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Meatpacking workers speak out about conditions during pandemic

Marshalltown JBS taking steps to protect employees

The United Food and Commercial Workers (UFCW) Union is spreading the word about the needs of meatpacking employees in the United States.

The union held a news conference Thursday to talk about those needs and one of the workers in the conference was Margarita Heredia, a JBS employee in Marshalltown. 

“They’ve been doing a really good job,” Heredia said. “They’re doing a really good job by sanitizing everything. They’ve bleached all the hallways. They’re hand sanitizers everywhere. They check the temperature and if someone’s feeling sick they immediately go home.”

Since the COVID-19 pandemic began, JBS has taken additional steps to ensure a safer working environment. Some of the steps include providing personal protective equipment (PPE); removing employees most vulnerable to COVID-19 and providing them with full pay and benefits; and offering free LiveHealth Online services for virtual doctor visits. There are also dividers for employees on the work line and in the cafeteria.

Heredia has worked at the JBS plant in Marshalltown for 11 years and has never experienced a pandemic like this one before. 

“It’s making us very nervous,” she said. “We go to work with fear.”

Heredia would like to see JBS do better at communicating with employees. 

“We’ve been receiving a lot of help from our union,” she said. “We are trying to do our best.”

While JBS has worked to keep the plant clean, social distancing remains a problem.

“In some cases it might be possible, but 100 percent social distancing is not possible,” Heredia said. 

Social distancing would slow production, she said.

Other workers from all around the country talked about working in meat packing plants and the struggles they’ve faced. 

‘Unprecedented threat’

The UFCW represents 80 percent of the pork and beef workers in America and a third of the poultry workers. On Sunday the union reached an agreement with JBS to increase employees’ pay by $4 an hour.

During the news conference union representatives warned of food supply issues as more plants close. 

“Which is why it’s important for our government to get active and they should’ve been active last month and not sat around,” said Mark Lauritsen, UFCW’s director of food processing, meatpacking and manufacturing division. “These workers, they need their PPE. They need testing. They need all these things. They need to be put in a status where they can get these, because if not our nation is going to suffer with higher food prices because our government is sitting on their thumbs when it comes to these essential workers.”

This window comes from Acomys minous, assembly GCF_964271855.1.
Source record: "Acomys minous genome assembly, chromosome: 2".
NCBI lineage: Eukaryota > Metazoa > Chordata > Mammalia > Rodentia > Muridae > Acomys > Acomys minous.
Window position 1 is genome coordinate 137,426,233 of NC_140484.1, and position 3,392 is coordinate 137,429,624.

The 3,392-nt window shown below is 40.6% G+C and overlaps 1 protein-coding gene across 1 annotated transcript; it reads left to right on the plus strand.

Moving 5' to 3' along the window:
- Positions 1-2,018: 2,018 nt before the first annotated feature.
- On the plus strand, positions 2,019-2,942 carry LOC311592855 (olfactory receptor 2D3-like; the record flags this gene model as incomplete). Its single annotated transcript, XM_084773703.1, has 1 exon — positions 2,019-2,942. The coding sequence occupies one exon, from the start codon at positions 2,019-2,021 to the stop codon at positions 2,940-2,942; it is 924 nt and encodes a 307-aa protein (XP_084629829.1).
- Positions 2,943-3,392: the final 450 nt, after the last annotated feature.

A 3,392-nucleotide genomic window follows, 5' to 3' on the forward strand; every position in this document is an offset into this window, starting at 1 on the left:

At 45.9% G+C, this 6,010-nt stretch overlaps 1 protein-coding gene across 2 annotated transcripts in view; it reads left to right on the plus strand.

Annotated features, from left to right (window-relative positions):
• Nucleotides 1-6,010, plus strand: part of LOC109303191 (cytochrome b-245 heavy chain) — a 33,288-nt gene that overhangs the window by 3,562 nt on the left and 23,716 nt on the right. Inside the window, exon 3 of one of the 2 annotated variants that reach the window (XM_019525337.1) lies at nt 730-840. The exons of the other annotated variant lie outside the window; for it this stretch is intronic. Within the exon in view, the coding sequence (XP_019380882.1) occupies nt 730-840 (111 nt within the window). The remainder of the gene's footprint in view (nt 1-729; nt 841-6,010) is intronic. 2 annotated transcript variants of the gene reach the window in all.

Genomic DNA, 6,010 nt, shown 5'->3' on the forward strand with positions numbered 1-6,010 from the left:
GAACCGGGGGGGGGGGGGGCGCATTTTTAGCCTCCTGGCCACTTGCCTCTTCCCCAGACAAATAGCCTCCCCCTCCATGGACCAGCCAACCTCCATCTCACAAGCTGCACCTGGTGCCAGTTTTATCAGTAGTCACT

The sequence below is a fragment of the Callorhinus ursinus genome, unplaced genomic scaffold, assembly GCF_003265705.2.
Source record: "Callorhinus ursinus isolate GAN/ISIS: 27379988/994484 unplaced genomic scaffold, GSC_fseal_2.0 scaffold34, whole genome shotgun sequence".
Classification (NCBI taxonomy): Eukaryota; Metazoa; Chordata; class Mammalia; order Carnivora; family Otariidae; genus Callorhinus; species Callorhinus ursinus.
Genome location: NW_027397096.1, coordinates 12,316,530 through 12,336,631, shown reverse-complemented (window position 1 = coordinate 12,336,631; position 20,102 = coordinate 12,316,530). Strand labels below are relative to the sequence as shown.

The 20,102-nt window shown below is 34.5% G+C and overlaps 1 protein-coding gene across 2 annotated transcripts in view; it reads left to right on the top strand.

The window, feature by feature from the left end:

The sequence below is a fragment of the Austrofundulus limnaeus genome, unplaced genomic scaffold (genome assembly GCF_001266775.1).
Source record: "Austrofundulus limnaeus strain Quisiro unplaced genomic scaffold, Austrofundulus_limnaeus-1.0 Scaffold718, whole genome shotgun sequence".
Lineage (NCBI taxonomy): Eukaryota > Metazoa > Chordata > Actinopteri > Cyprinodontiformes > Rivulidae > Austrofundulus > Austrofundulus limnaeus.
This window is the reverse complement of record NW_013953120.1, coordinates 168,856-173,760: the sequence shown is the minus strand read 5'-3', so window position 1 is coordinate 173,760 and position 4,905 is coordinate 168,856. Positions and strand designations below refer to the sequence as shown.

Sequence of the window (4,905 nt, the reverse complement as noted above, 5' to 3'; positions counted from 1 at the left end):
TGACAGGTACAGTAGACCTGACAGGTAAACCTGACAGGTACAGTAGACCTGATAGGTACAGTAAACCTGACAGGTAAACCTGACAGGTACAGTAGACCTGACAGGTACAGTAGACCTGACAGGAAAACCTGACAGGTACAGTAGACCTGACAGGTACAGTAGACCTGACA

The UFCW officials estimate 10 meatpacking workers and three food processing employees have died and about 5,000 meatpacking employees and 1,500 food processing workers have tested positive for COVID-19, have had to self-quarantine or are awaiting results.

On Monday, it was confirmed 34 employees at the JBS facility in Marshalltown had COVID-19. The outbreak came after an Iowa Workforce Development OSHA complaint was filed in the beginning of April by the League of United Latin American Citizens (LULAC) of Iowa against JBS in Marshalltown. The complaint was filed after an employee at the JBS facility in Ottumwa tested positive for COVID-19 and another employee was in self-isolation.

The OSHA complaint stated that unsafe working conditions at the plant in Marshalltown exist in cutting, processing, break and dressing rooms. The complaint further stated JBS employs 2,400 people in Marshalltown “who work shoulder to shoulder in most of the meat cutting and processing department rooms at the facility.”

The COVID-19 pandemic has hit Iowa hard this week with hundreds of cases reported per day. Almost 4,000 people have tested positive for COVID-19 and 96 Iowans have died from the virus. 

Gov. Kim Reynolds has chosen not to close down meatpacking plants around the state out of fear of disrupting the country’s food supply. She is also one the few governors in the United States to not issue a stay-at-home order. 

The pandemic has caused 13 plants to close down temporarily across the United States. Some plants in Iowa, such as Tyson in Waterloo, closed due to outbreaks. National Beef in Tama shut down after cases of COVID-19 were confirmed, but it reopened on Monday.

“The coronavirus poses an unprecedented threat and challenge to the workers across this industry,” Lauritsen said. “Never in my 30 years have workers faced anywhere close to the risk they’re currently facing in the plants across the country.” 

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Contact Thomas Nelson at tnelson@timesrepublican.com

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